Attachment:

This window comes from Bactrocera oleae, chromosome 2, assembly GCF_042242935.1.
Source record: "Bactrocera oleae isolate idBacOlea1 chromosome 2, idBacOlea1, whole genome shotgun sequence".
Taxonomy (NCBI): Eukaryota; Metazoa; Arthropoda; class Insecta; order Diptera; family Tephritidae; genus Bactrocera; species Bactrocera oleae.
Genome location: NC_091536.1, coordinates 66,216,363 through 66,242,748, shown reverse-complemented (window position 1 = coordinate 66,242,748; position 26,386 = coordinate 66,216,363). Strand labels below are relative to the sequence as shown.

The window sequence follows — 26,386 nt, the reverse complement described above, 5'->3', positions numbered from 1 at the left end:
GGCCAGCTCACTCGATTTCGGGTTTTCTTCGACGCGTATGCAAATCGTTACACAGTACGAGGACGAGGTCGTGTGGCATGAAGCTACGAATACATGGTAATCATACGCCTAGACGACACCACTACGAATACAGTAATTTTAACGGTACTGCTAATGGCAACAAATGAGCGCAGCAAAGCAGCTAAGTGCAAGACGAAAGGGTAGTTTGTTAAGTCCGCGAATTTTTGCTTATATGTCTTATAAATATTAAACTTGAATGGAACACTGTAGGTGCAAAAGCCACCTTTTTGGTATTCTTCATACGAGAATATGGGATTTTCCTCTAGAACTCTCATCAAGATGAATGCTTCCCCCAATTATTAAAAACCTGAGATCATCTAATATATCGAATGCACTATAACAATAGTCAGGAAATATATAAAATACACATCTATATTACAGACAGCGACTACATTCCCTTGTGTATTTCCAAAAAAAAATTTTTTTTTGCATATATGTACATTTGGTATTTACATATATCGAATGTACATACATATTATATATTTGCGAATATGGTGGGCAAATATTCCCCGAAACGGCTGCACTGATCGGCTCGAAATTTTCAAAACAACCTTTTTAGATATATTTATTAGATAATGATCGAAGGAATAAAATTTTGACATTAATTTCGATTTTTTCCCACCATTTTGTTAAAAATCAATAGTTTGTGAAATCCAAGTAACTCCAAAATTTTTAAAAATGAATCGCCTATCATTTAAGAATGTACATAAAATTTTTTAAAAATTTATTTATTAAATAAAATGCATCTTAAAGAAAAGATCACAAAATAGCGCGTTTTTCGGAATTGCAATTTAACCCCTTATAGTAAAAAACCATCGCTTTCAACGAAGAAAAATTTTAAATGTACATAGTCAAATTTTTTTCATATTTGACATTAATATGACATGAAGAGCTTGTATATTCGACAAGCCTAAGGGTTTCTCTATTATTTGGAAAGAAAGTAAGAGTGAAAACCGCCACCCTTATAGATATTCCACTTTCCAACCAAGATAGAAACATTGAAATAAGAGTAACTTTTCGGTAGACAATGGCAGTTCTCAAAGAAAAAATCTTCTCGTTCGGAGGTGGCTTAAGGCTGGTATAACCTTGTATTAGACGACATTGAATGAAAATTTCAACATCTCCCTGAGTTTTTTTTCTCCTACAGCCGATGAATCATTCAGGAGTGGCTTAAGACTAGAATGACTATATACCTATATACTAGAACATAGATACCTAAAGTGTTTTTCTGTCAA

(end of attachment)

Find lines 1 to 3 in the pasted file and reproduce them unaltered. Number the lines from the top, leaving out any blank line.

This window comes from Bactrocera oleae, chromosome 2, assembly GCF_042242935.1.
Source record: "Bactrocera oleae isolate idBacOlea1 chromosome 2, idBacOlea1, whole genome shotgun sequence".
Taxonomy (NCBI): Eukaryota; Metazoa; Arthropoda; class Insecta; order Diptera; family Tephritidae; genus Bactrocera; species Bactrocera oleae.